There have been a few important junctures in my life, and when they’ve happened, I’ve always had unexpected (but welcome) company.
I don’t know much about gardening. I had a nice vegetable garden one summer, in Toronto, and blame it all on the sun, soil, heat and humidity. Everything thrived, but not because I knew what I was doing. Remove one of those elements from the above equation and I don’t know how to solve the problem.
But a couple of months ago, I was in Devon,
Last week, we were in Berlin for a few days, for sheer pleasure, which is not hard to do there.
There’s Berlin the edgy,
And Berlin the brilliant and civil, when it comes to urban planning.
While we’re on the topic of food, last month there was a festival in town called the “Rollende Keukens”, or “Kitchens on Wheels”. If you were selling some kind of food or drink from something that had wheels, you were in. And it made for some pretty creative “wheels”, not to mention food.
From caravans a la Bollywood,
With European Cup soccer matches just begun, one of my favourite Dutch traditions has had to take a back seat to the flag-hanging that’s going on around here.
Every year around the beginning of June, a small pot of fish gets auctioned off for charity, marking the start of the herring season. This year’s pot, which contains 45 herring, got around 95 000 euros, one of the highest on record, but it went almost unnoticed – at least in comparison to years past – amid the excitement of football.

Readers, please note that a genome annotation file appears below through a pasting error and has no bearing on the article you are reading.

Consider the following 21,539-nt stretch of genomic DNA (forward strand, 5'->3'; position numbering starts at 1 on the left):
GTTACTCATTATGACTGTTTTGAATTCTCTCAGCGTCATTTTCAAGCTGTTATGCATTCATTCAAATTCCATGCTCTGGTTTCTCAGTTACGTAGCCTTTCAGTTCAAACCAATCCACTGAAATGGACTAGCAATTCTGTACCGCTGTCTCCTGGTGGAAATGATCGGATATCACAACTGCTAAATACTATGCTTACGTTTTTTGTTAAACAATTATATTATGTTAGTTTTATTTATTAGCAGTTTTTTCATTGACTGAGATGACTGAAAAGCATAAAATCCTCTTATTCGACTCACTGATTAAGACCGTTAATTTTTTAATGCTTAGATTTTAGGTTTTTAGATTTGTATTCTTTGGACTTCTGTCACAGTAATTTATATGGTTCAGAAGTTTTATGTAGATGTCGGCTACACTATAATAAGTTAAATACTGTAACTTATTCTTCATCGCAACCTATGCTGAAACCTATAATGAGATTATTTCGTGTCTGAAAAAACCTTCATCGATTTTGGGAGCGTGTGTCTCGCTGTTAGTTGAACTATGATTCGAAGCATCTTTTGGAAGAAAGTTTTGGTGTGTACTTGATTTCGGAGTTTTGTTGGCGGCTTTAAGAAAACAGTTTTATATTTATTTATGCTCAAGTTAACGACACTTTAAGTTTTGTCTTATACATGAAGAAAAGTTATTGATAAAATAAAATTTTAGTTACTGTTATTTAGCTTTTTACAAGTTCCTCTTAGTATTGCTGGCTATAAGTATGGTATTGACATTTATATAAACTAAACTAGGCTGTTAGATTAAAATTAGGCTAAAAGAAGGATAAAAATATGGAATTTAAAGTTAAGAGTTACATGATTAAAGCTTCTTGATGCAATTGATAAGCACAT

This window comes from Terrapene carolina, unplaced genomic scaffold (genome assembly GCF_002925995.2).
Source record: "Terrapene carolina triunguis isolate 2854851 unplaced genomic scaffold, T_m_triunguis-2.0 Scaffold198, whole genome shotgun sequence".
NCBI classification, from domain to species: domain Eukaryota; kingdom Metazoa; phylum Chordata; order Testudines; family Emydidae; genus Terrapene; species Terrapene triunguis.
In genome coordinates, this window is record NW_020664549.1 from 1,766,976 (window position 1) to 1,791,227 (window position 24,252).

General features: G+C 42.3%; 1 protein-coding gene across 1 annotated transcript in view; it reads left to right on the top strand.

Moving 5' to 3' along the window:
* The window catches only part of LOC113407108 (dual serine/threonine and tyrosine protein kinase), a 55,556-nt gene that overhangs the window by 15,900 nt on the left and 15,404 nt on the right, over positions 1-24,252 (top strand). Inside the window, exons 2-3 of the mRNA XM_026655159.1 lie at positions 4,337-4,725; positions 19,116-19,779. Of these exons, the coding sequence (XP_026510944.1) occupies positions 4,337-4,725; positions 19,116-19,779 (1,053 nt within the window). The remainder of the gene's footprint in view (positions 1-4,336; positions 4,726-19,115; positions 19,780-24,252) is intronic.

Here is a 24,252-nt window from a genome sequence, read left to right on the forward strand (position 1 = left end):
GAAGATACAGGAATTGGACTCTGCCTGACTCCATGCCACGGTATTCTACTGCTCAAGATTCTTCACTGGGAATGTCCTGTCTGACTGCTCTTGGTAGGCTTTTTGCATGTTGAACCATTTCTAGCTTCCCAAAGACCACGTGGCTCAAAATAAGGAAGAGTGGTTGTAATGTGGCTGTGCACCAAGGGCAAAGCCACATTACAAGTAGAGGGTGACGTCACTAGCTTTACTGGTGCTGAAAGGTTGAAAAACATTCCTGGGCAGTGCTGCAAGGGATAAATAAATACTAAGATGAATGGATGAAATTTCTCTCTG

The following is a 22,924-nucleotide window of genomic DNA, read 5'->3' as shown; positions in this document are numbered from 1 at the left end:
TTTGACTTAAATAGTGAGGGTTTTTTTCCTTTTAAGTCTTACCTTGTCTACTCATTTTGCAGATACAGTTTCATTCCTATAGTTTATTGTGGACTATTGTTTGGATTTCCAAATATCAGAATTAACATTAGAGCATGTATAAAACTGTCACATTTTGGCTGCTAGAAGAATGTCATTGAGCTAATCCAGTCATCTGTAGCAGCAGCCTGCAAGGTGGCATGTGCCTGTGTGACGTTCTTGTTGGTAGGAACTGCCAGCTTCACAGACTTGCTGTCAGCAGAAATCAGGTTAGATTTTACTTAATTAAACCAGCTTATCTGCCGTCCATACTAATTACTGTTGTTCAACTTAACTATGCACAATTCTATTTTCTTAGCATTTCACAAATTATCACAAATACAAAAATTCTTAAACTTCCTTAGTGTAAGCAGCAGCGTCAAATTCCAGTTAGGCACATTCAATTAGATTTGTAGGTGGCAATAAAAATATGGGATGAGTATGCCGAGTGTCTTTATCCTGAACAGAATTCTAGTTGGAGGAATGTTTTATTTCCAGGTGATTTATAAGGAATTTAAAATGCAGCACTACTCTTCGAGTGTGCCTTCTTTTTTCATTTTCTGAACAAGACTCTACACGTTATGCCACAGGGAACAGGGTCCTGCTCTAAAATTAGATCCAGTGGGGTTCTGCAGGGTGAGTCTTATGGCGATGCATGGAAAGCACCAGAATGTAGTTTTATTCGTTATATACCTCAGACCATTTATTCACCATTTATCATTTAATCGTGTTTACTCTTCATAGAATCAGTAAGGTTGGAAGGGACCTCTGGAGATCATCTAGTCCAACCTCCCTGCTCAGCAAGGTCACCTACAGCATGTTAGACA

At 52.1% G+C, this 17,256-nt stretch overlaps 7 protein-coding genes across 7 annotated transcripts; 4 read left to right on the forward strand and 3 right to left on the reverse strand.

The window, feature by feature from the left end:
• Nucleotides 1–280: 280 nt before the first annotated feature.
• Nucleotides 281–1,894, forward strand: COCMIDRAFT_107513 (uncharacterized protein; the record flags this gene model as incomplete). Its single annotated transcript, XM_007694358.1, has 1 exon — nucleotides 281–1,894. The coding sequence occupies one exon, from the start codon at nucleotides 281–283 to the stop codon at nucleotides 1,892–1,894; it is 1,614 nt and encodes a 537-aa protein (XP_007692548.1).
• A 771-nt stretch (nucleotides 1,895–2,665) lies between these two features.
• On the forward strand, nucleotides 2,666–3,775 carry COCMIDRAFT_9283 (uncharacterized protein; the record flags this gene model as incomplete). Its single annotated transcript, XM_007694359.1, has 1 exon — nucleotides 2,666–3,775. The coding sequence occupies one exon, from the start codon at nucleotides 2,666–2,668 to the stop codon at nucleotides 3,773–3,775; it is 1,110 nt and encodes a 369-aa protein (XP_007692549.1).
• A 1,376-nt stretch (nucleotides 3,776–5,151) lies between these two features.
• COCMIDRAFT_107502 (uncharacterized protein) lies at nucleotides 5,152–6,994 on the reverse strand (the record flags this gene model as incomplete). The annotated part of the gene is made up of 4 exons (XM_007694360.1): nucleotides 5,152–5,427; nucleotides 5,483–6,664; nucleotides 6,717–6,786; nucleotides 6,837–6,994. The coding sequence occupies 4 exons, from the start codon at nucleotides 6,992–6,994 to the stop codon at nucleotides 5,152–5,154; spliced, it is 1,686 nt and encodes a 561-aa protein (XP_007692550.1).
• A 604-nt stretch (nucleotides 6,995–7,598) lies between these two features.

If you walk east of Central Station in Amsterdam, you’ll eventually come to the Oostelijk Havengebeid, or the Eastern Docks Area – which used to be the eastern harbour of the city, and gateway to the IJsselmeer, for over a hundred years.
So the area’s got a history, though there hasn’t been a cargo boat there since 1977, but it’s the kind of place that looks like a suburb that’s about 10 years old,
with a bit of the past thrown in.
It always amazes me how much of Amsterdam is under construction, or demolition.
So when, for Mother’s Day, I got three seed grenades – clay shells filled with wildflower seeds – to lob at abandoned, unloved places of my choice, the answer was obvious: a fenced-off patch of land not too far from where I live, which is stuck in a stalemate between its developer and local government, and which has been standing empty for nearly 5 years now.
A couple of weeks ago, an old friend passed through Amsterdam for the first time – a friend for whom how I connect with the landscape of Holland is a bit of a mystery.
Holland is flat and crowded to those of us from a vast, empty space, and I kind of felt I had to justify my decision to live where I do, to prove why this was worth missing Canada.
I’ve always had a thing for locks.
No, not that kind. This kind:
Holland, a country 1/3 of which is below sea level, has a great deal of them, from the massive, to the tiny, but this one’s my favourite:
Last week, my son and I went to see The Lorax. Don’t worry, it’s not at all about indoctrination on my part. It’s one of his favourite stories, and he’s not yet convinced of the importance of trees – in fact, he loves the machine that can cut down four trees in one blow. Let’s face it: trees are a commodity, and we’re constantly reminded of that in the middle of a forest, or even in the city.